How to Prepare Yourself for Becoming a Landlord

Posted on Mar 22 2017 - 10:37am by Housecall
#1

rental propertyBy Ryan Tyson

If you own some property that you are not actively living in, you might be thinking about renting the property out and becoming a landlord. Renting usable property is a great way to make some extra money, but if not done carefully, it can turn into a disaster. Here is a list of some of the most important things to learn before taking the plunge.

Study Local Laws

Since shelter is a basic human need, a large body of legal rules and regulations apply to the process. Rental laws vary a great deal from state to state, so you’ll need to find a good resource for researching these laws, unless you are already a lawyer yourself. While looking around online is a good start, you’ll probably also need to consult a legal professional, or at least some books on the subject. Your local library is an excellent resource to find any of the information without spending an arm and a leg.

Set Up Your Maintenance Team

As the rental owner, for the most part, you will be legally liable for keeping up the property in terms of basic maintenance. Between electrical, gas, water, HVAC, and other systems, a home is a bundle of potential maintenance issues waiting to explode in your face. Hiring good people to keep everything working properly is important to staying ahead of the curve, especially if you are renting out multiple properties; the more locations you are leasing, the more maintenance hours you will log. Of course, sometimes the problems will go beyond what a maintenance team can cover. For those cases, you’ll want a working relationship with a good local contractor.

Get the Proper Insurance

However many steps you go through in your tenant screening process, the fact remains that problems still can and will occur. Whether from unruly and careless tenants, freak accidents that cause serious damage, or simply from regular wear and tear, your property is at risk when you rent it out. You can protect your investment by making sure you are covered by the best home insurance possible, so you can recover against any losses. Protect your home further with a home warranty that can keep your pricey appliances covered in case of expensive damages.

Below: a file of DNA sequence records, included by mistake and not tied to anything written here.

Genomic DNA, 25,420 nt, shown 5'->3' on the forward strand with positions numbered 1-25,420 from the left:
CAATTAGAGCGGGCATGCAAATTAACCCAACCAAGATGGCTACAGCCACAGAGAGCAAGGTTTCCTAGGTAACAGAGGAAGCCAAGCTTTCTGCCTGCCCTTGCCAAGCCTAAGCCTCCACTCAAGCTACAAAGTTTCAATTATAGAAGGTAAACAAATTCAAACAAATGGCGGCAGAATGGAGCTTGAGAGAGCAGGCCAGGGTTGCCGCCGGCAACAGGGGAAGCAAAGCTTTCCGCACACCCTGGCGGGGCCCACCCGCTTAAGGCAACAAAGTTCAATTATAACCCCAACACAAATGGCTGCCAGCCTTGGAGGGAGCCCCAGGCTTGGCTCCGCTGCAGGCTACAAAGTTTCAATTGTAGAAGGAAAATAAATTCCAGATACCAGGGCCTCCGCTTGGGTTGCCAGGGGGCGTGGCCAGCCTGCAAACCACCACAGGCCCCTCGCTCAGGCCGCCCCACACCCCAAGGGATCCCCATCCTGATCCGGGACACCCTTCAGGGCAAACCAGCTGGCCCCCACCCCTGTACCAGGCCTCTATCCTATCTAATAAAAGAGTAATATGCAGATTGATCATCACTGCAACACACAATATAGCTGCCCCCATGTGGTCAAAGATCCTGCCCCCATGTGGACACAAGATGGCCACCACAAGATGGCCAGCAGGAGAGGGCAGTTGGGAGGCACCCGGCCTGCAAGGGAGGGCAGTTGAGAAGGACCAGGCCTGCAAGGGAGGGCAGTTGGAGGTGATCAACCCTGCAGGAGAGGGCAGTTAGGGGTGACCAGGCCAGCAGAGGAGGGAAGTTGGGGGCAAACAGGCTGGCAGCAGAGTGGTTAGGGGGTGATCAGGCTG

Set Up Your Lease Properly

With all the knowledge you’ve acquired in the previous steps, you should be well prepared to put together a strong lease at this point. This document is hugely important to beginning your time as a landlord right, since it outlines the rights and responsibilities of both you and your tenant. As such, it protects both people in the relationship from problems, intentional and otherwise. You’ll definitely want to get a lawyer involved in at least one draft of the document, and ask him or her how to make sure you aren’t put in a dubious legal position.

Whether you are renting out a single property or operating multiple rental properties, the basic requirements for success are fundamentally the same. With a little work, you can turn that property into money in your pocket.

1 Comment so far. Feel free to join this conversation.

  1. George Lambert April 20, 2017 at 10:05 am - Reply

    The most important advice I pass to prospective landlords is that owning a rental property is not just an investment.

    Unlike stocks, bonds, and mutual funds that can be sold quickly, it can take months to unload a house even in a strong market. And if prices decline, you may lose a chunk of principal for good.

    You can’t expect to buy properties, sit back, and let the money flow in. Whether you have one property or 10, this is a business. And to be successful, you must view it as such. It also means taking on a lot of responsibility, both when buying the property and while owning it.

    Still, it is a risky and concentrated bet, just like any other business startup.

    George Lambert
    Author, What You Must Know BEFORE Becoming a Greedy Landlord. How to build a portfolio of investment properties for an income that lasts a lifetime.

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